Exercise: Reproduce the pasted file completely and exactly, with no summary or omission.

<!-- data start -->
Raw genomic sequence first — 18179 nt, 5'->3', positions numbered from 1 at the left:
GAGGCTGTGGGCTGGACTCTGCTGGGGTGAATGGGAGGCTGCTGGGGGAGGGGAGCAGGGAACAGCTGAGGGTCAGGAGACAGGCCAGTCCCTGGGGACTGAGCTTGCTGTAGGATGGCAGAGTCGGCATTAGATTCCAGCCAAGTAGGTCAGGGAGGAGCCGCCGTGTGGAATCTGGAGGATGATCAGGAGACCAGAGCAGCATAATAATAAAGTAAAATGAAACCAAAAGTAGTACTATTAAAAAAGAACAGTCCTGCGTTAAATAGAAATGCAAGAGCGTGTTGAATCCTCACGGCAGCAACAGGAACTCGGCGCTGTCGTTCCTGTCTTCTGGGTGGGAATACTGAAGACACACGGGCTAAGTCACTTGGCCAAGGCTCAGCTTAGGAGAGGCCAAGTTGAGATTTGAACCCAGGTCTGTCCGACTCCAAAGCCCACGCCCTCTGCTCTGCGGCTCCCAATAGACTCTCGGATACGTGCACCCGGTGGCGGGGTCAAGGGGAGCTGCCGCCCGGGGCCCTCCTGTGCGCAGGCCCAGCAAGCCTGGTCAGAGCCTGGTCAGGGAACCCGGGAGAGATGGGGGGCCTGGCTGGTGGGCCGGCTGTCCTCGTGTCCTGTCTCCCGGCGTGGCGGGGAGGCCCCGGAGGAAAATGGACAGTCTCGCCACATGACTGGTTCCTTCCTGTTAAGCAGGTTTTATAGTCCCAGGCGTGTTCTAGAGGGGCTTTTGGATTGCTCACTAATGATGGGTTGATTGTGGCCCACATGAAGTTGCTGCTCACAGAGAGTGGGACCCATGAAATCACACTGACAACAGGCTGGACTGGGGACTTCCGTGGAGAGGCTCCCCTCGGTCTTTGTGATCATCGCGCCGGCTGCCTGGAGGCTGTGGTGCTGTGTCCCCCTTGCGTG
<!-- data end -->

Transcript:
Raw genomic sequence first — 18179 nt, 5'->3', positions numbered from 1 at the left:
GAGGCTGTGGGCTGGACTCTGCTGGGGTGAATGGGAGGCTGCTGGGGGAGGGGAGCAGGGAACAGCTGAGGGTCAGGAGACAGGCCAGTCCCTGGGGACTGAGCTTGCTGTAGGATGGCAGAGTCGGCATTAGATTCCAGCCAAGTAGGTCAGGGAGGAGCCGCCGTGTGGAATCTGGAGGATGATCAGGAGACCAGAGCAGCATAATAATAAAGTAAAATGAAACCAAAAGTAGTACTATTAAAAAAGAACAGTCCTGCGTTAAATAGAAATGCAAGAGCGTGTTGAATCCTCACGGCAGCAACAGGAACTCGGCGCTGTCGTTCCTGTCTTCTGGGTGGGAATACTGAAGACACACGGGCTAAGTCACTTGGCCAAGGCTCAGCTTAGGAGAGGCCAAGTTGAGATTTGAACCCAGGTCTGTCCGACTCCAAAGCCCACGCCCTCTGCTCTGCGGCTCCCAATAGACTCTCGGATACGTGCACCCGGTGGCGGGGTCAAGGGGAGCTGCCGCCCGGGGCCCTCCTGTGCGCAGGCCCAGCAAGCCTGGTCAGAGCCTGGTCAGGGAACCCGGGAGAGATGGGGGGCCTGGCTGGTGGGCCGGCTGTCCTCGTGTCCTGTCTCCCGGCGTGGCGGGGAGGCCCCGGAGGAAAATGGACAGTCTCGCCACATGACTGGTTCCTTCCTGTTAAGCAGGTTTTATAGTCCCAGGCGTGTTCTAGAGGGGCTTTTGGATTGCTCACTAATGATGGGTTGATTGTGGCCCACATGAAGTTGCTGCTCACAGAGAGTGGGACCCATGAAATCACACTGACAACAGGCTGGACTGGGGACTTCCGTGGAGAGGCTCCCCTCGGTCTTTGTGATCATCGCGCCGGCTGCCTGGAGGCTGTGGTGCTGTGTCCCCCTTGCGTG